I had these thoughts on my long plane trips across the country and back from Las Vegas.  I was there over the weekend in advance of a work conference early this week.  Calvin Harris was playing at one of the mega-night clubs one night, but I knew there was no way I would be able to stay up past even 10, not with the time change, but most notably not with a 12+ mile run on the docket the next morning.  Training for a 5K-10K, I could have found the energy somehow someway to enjoy the prototypical Vegas experience.  In my mid-twenties, it would have been a no-brainer.  These are not the types of things I have the opportunity to do in the Triangle, nor are they the types of things I expect to be doing at all down the line, as family responsibilities pick up, as work responsibilities pick up, and my general energy wanes.  These are the tradeoffs – I am caught in the middle of wanting to experience it all right now, but this type of training is all consuming.  It may not be as extreme as the Olympians, but it is a lighter shade of the same color.

Perhaps the simple but incurable problem is I just care too much.  Yes, I ran through the ice and snow and awful weather last week – albeit on a treadmill.  It was just going through the motions of training and something about that feels wrong to me.  I should run only when I feel like running, right?  No one is making me do this.  My livelihood does not depend on it.  And none of this is surprising to me – I knew as soon as I qualified with a 3:01 that I could not be complacent just running Boston.  I had to try to shatter a barrier that ultimately is arbitrary, knowing full well that I could just have a bad day on 4/21.

I am thankful for running in many ways, but also curse my predilection for what borders on an addiction (and yes, there are far worse things to be addicted to – but a compulsion is still a compulsion...) Running given me a competitive outlet outside of work and career, pursuits and goals I can claim as my own.  I have made new friends through running.  I have been able to travel to and see parts of cities I otherwise never would have seen through running.  I look forward to Boston, but I also look forward to reclaiming the Zen approach to the sport I had last summer and fall when I was putting in 30-40 miles per week and still running fast in races – where I don’t have a mileage goal to hit each week, a 20 mile long run to cram in on the weekends through deluges and cold weather snaps.  I look forward to my own “retirement” of sorts.  It may not be the grand scale of the Olympics, like some of my fellow early-30-somethings, but my own simple version of it.  I look forward to letting it go.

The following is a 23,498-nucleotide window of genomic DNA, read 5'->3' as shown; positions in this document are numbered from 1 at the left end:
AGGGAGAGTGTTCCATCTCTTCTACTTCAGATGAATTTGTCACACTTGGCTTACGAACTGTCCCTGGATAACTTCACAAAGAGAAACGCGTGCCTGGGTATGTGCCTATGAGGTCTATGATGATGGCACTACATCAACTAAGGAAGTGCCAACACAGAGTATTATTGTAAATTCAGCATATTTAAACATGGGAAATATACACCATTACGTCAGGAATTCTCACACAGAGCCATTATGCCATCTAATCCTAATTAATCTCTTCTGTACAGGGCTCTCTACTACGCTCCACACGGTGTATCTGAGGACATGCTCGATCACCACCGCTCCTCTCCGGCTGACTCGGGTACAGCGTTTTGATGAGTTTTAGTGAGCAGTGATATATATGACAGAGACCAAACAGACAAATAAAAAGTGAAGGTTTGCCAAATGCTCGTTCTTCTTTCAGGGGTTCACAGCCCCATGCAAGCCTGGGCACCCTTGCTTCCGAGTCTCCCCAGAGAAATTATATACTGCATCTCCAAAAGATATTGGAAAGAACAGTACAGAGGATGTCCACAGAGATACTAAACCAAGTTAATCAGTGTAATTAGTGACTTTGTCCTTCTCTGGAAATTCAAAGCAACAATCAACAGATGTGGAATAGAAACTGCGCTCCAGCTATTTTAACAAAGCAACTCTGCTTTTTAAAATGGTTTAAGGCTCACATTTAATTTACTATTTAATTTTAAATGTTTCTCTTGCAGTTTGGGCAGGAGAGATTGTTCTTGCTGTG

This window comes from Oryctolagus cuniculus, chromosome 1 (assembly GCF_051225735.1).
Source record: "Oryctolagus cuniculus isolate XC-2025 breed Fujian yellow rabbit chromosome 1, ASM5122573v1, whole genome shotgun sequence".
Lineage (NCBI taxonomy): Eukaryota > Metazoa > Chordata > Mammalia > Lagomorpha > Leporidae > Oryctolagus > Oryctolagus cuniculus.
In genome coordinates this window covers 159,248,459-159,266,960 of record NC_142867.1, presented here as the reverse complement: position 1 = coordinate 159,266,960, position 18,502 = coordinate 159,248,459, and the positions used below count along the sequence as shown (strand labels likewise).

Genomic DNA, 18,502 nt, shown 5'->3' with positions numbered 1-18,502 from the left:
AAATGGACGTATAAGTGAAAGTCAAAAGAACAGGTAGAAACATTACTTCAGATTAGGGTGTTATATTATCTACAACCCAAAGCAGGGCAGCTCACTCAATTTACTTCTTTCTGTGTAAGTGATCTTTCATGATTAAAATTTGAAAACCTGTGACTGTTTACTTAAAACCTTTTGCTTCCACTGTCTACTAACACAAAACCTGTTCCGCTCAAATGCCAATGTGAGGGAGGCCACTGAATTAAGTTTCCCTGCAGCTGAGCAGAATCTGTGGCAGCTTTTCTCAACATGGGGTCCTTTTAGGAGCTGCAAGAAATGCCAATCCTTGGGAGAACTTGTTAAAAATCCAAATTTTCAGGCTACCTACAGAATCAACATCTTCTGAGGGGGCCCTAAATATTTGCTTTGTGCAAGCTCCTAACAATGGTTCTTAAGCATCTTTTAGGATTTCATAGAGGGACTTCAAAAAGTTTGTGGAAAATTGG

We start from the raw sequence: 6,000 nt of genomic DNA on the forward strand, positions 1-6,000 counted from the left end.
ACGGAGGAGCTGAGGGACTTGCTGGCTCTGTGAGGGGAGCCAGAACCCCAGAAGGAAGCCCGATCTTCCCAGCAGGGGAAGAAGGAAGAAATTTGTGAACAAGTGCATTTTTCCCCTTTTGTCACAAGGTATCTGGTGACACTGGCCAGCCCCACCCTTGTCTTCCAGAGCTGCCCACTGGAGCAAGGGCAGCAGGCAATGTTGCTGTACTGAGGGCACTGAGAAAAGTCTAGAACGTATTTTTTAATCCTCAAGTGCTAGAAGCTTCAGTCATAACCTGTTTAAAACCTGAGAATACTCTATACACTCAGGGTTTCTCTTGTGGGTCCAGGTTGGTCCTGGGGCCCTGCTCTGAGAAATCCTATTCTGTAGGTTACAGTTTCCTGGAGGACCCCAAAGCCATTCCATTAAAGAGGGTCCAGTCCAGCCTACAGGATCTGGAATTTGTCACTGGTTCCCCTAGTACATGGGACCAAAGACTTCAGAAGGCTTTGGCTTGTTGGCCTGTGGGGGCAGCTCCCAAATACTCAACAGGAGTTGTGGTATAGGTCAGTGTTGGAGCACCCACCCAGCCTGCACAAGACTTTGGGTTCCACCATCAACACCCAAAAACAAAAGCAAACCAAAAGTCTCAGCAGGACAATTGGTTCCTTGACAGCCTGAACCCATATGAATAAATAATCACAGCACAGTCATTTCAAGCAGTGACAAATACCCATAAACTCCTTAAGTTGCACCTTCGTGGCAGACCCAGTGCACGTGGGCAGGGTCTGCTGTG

Monday:  6 at Brixx at 6

Great Lakes Edmund Fitzgerald, nothing better after a run in the cold and rain than a pizza and a porter

Tuesday:  6 miles on the treadmill easy

Wednesday:  8.6 miles; the weather forecast looked abysmal, best call of the week was getting out early for the BCTC workout in the AM at Duke.   Hill intervals and a 2 mile tempo run at the WaDuke.

Thursday:   7.4 long tedious miles on the treadmill

Friday:  rest

Saturday:  9 miles on treadmill (again…), 3 easy, 5 at target race pace, 1 cooldown

Sunday:  13 miles down the Vegas strip to Sunset all the way over to a small park with a disc golf course and a trail around a lake.  This is the Vegas where people live, and I wonder what a strange place that must be to call home.  Going off the strip, there is nothing but long stretches of sidewalk and brown earth.  I propel myself toward the horizon with the Strip in full view, striding to Youth Lagoon’s Mute – the most fitting soundtrack to an early morning run in a city where people are more likely to see the sunrise from being out the night before.  This is my Vegas experience.  The sun I have largely forgotten about this February illuminates the sky.  The morning is cool, but the dry, light air begins to warm.  I think back to Carolina, with the snow and slush on the ground and I am glad to get a respite from an unusual winter.  March will be here soon.

Total:  50 miles